Moreno said the previous Ecuadorian government granted Assange asylum because it agreed his life was in danger. “The death penalty does not exist in Ecuador, and we knew that possibility existed… The only thing we want is a guarantee that his life will not be in danger,” Moreno said. In a statement Friday, Moreno’s communication’s office stressed the President “hasn’t ordered, at any moment, the removal of Julian Assange from the Ecuadorian embassy in London.” Ecuador’s government has no desire that Assange remain “in asylum his whole life” and urged “a solution to a problem we inherited,” the statement said. [..] Moreno made it clear that he did not support Assange’s work. “I have never agreed with what Mr. Assange does. I have never supported the interception of private emails to be able to obtain information, regardless of how valuable it may be, to bring to light certain undesirable actions carried out by governments on people.”
No, really, Correa and Moreno were close friends. I’m convinced the Americans got to Moreno before he became president.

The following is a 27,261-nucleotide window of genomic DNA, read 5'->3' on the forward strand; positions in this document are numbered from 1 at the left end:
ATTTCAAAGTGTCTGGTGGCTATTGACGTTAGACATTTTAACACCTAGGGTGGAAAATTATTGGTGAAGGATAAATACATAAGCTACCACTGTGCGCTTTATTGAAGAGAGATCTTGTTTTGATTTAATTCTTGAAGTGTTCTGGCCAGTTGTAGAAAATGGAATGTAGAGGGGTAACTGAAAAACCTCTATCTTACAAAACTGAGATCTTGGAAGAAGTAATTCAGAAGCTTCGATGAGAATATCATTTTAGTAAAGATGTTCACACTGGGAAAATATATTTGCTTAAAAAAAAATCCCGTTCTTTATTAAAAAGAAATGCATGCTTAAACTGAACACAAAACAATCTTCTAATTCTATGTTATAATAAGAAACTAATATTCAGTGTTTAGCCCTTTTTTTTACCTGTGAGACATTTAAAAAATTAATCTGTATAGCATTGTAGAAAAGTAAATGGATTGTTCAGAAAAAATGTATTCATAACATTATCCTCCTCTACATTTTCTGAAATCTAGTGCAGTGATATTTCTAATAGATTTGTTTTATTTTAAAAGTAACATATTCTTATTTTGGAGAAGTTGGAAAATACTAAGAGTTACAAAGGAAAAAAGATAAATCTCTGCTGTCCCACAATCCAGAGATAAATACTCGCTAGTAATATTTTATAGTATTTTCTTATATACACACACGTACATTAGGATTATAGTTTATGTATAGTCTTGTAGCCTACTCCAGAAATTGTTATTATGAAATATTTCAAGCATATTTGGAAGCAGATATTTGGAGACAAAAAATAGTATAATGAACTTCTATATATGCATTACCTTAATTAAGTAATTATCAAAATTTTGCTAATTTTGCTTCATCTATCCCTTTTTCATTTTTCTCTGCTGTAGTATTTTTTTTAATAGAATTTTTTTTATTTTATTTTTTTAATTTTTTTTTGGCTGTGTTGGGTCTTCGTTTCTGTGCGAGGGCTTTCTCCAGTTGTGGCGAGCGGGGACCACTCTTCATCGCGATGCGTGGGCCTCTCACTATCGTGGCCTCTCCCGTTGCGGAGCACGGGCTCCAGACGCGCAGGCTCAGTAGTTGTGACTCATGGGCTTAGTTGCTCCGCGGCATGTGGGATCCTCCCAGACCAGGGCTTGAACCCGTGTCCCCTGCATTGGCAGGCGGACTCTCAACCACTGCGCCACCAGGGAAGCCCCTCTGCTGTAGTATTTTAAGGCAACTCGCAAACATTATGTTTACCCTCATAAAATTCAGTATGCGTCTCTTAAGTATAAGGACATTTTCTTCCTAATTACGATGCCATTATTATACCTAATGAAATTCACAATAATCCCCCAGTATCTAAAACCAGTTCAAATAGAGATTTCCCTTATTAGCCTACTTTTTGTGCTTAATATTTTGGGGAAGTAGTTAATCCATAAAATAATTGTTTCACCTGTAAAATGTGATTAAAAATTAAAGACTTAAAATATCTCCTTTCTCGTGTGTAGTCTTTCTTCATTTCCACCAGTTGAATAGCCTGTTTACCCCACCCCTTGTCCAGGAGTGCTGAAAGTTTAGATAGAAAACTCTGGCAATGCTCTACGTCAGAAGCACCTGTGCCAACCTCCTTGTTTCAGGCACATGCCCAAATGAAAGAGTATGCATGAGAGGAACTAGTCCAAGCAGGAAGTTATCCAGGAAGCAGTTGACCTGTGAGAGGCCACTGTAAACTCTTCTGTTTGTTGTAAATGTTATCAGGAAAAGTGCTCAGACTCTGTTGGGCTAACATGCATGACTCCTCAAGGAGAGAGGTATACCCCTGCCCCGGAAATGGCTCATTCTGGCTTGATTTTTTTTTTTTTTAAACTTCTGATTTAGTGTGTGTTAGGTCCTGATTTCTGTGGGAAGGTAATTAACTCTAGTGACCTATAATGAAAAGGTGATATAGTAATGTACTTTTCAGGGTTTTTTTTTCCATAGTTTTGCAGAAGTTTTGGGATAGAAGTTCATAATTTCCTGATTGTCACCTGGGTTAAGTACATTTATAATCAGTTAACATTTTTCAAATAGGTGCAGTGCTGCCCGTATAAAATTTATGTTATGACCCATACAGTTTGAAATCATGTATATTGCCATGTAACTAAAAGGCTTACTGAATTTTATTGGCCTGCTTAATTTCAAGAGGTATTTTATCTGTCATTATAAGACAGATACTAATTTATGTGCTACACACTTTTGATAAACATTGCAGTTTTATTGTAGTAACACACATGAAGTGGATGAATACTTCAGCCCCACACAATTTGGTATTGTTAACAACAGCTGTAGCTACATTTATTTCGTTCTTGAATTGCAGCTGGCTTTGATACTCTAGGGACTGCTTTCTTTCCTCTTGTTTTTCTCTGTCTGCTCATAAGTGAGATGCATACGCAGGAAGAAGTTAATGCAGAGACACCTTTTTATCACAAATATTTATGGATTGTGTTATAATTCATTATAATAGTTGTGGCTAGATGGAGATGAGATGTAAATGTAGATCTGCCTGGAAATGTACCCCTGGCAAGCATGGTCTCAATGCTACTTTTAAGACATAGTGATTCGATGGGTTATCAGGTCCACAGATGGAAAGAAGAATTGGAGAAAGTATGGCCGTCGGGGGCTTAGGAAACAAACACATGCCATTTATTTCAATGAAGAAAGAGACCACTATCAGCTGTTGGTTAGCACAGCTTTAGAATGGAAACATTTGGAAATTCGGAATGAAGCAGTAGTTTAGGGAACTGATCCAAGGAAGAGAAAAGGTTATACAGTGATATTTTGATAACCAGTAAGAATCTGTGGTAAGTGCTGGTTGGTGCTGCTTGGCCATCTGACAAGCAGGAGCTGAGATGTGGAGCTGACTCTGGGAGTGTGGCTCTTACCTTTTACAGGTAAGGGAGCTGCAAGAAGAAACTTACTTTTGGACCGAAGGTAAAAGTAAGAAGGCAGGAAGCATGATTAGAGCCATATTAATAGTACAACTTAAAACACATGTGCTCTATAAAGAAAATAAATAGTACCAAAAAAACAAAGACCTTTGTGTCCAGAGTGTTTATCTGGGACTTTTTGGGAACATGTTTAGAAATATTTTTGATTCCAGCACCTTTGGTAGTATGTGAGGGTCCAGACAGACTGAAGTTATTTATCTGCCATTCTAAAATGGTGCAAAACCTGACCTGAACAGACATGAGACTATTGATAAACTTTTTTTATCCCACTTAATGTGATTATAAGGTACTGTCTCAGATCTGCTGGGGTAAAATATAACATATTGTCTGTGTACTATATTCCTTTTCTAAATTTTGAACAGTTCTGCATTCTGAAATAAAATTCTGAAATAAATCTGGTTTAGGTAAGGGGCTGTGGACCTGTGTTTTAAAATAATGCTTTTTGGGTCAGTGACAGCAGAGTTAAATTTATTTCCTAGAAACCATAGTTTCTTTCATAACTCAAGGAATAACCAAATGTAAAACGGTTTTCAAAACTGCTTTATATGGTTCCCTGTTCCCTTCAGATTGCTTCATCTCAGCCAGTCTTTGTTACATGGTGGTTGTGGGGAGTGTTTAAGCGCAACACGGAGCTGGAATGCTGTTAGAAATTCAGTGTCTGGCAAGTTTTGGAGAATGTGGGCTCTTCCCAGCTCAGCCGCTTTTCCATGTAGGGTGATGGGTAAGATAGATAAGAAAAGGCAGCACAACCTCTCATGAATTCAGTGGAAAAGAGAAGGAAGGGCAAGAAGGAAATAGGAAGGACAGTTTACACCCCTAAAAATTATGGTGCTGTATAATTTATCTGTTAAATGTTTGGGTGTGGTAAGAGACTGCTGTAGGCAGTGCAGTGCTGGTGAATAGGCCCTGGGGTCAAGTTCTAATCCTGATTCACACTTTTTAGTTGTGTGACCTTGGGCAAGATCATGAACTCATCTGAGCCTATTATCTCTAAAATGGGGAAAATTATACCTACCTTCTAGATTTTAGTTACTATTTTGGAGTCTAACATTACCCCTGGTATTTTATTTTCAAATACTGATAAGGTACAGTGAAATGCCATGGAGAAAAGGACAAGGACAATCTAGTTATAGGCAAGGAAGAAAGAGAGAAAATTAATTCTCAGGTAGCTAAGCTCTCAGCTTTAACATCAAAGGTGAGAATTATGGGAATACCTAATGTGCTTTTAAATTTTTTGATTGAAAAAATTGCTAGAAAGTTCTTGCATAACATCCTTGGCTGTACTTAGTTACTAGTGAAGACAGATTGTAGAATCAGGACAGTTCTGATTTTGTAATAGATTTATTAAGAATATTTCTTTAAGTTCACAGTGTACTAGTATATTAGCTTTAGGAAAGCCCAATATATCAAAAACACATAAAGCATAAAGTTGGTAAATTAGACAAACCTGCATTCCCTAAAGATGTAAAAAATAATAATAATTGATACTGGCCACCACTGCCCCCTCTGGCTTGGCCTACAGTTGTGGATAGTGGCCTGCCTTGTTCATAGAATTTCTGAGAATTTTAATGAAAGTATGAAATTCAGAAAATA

The days of Julian Assange’s residence in the Ecuadorian embassy in London are numbered, the country’s former president Rafael Correa, who was still at the helm when he offered the WikiLeaks founder asylum, has told RT. Correa’s remarks came amid speculation that his successor, Lenin Moreno, may soon kick Assange out, probably to be arrested by British authorities. According to Assange himself, this would lead to the unsealing of a secret US indictment against him and his extradition to America. Moreno this week said that, sooner or later, the self-exiled anti-secrecy activist will have to leave the Ecuadorean diplomatic mission.